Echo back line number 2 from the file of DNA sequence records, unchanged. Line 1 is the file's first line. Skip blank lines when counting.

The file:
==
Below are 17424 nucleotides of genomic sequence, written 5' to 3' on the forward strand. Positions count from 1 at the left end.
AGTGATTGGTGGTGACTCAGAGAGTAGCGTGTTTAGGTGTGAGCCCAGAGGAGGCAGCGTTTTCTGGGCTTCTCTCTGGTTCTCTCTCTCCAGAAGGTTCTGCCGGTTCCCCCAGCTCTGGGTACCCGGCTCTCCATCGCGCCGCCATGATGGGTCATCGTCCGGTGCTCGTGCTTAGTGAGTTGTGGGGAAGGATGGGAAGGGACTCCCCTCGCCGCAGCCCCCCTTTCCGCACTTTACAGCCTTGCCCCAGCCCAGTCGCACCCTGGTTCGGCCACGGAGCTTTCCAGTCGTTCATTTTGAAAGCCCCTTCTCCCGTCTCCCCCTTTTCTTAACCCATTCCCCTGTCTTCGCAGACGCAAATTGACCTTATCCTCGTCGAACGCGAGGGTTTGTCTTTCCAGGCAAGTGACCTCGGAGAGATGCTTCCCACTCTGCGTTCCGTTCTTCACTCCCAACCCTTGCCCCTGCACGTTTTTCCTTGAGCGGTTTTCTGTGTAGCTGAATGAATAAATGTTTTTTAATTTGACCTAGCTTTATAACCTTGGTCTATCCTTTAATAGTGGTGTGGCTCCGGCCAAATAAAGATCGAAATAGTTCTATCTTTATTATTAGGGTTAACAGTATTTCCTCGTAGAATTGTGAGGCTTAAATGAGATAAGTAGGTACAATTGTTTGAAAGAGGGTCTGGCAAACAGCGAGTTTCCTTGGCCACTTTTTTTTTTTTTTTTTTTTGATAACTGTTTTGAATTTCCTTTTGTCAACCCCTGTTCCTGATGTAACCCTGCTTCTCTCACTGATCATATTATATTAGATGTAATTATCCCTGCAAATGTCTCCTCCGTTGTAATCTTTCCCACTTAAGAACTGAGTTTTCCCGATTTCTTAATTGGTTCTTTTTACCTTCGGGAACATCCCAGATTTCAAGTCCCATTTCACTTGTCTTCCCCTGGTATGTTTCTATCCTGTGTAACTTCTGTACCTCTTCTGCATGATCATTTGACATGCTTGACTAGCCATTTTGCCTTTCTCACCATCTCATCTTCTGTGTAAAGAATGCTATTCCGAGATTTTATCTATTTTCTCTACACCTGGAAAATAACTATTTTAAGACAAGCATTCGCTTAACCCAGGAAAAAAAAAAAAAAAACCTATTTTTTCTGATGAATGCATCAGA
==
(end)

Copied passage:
AGTGATTGGTGGTGACTCAGAGAGTAGCGTGTTTAGGTGTGAGCCCAGAGGAGGCAGCGTTTTCTGGGCTTCTCTCTGGTTCTCTCTCTCCAGAAGGTTCTGCCGGTTCCCCCAGCTCTGGGTACCCGGCTCTCCATCGCGCCGCCATGATGGGTCATCGTCCGGTGCTCGTGCTTAGTGAGTTGTGGGGAAGGATGGGAAGGGACTCCCCTCGCCGCAGCCCCCCTTTCCGCACTTTACAGCCTTGCCCCAGCCCAGTCGCACCCTGGTTCGGCCACGGAGCTTTCCAGTCGTTCATTTTGAAAGCCCCTTCTCCCGTCTCCCCCTTTTCTTAACCCATTCCCCTGTCTTCGCAGACGCAAATTGACCTTATCCTCGTCGAACGCGAGGGTTTGTCTTTCCAGGCAAGTGACCTCGGAGAGATGCTTCCCACTCTGCGTTCCGTTCTTCACTCCCAACCCTTGCCCCTGCACGTTTTTCCTTGAGCGGTTTTCTGTGTAGCTGAATGAATAAATGTTTTTTAATTTGACCTAGCTTTATAACCTTGGTCTATCCTTTAATAGTGGTGTGGCTCCGGCCAAATAAAGATCGAAATAGTTCTATCTTTATTATTAGGGTTAACAGTATTTCCTCGTAGAATTGTGAGGCTTAAATGAGATAAGTAGGTACAATTGTTTGAAAGAGGGTCTGGCAAACAGCGAGTTTCCTTGGCCACTTTTTTTTTTTTTTTTTTTTGATAACTGTTTTGAATTTCCTTTTGTCAACCCCTGTTCCTGATGTAACCCTGCTTCTCTCACTGATCATATTATATTAGATGTAATTATCCCTGCAAATGTCTCCTCCGTTGTAATCTTTCCCACTTAAGAACTGAGTTTTCCCGATTTCTTAATTGGTTCTTTTTACCTTCGGGAACATCCCAGATTTCAAGTCCCATTTCACTTGTCTTCCCCTGGTATGTTTCTATCCTGTGTAACTTCTGTACCTCTTCTGCATGATCATTTGACATGCTTGACTAGCCATTTTGCCTTTCTCACCATCTCATCTTCTGTGTAAAGAATGCTATTCCGAGATTTTATCTATTTTCTCTACACCTGGAAAATAACTATTTTAAGACAAGCATTCGCTTAACCCAGGAAAAAAAAAAAAAAAACCTATTTTTTCTGATGAATGCATCAGA